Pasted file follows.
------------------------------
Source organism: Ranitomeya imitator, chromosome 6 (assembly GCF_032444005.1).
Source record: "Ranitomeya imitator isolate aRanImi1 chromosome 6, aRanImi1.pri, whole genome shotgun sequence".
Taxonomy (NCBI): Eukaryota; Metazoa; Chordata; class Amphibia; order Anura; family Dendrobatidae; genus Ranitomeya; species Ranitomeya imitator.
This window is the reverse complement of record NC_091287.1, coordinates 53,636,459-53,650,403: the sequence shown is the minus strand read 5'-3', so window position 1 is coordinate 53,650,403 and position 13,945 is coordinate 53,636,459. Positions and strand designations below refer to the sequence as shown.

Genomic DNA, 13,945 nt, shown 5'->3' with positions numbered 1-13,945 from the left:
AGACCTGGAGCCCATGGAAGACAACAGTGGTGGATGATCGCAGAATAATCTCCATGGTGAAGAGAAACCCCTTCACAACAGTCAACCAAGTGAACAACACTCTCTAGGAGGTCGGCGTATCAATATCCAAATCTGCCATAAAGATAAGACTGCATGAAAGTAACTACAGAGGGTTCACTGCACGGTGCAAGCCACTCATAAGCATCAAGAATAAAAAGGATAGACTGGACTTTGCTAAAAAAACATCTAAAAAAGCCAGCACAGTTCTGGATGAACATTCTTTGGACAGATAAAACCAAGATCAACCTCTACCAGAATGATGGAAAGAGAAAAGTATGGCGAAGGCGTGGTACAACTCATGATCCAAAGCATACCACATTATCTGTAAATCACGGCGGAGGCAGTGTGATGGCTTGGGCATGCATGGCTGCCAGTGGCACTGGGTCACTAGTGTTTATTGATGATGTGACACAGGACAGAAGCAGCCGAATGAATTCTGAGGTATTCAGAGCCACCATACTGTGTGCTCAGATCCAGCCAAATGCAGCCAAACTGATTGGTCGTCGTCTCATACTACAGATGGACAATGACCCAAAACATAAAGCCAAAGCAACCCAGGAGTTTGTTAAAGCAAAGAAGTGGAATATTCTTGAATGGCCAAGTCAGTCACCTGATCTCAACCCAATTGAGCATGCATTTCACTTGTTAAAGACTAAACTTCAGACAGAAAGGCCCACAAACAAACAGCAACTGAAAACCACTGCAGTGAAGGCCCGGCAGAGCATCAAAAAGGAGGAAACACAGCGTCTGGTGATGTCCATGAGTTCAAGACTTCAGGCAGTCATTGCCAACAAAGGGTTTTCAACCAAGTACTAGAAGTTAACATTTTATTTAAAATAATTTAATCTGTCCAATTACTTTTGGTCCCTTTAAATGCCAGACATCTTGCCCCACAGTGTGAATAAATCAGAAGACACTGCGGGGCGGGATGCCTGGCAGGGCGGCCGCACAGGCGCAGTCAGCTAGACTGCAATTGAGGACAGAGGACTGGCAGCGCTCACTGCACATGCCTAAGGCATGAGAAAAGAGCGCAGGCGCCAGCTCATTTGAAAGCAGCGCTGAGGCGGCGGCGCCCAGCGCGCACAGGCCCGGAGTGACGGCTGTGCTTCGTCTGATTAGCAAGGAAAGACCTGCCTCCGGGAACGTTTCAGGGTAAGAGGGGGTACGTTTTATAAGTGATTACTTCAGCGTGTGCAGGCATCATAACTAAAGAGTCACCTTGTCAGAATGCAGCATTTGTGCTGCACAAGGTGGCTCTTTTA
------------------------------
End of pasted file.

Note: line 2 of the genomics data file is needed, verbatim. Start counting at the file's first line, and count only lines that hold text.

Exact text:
Source record: "Ranitomeya imitator isolate aRanImi1 chromosome 6, aRanImi1.pri, whole genome shotgun sequence".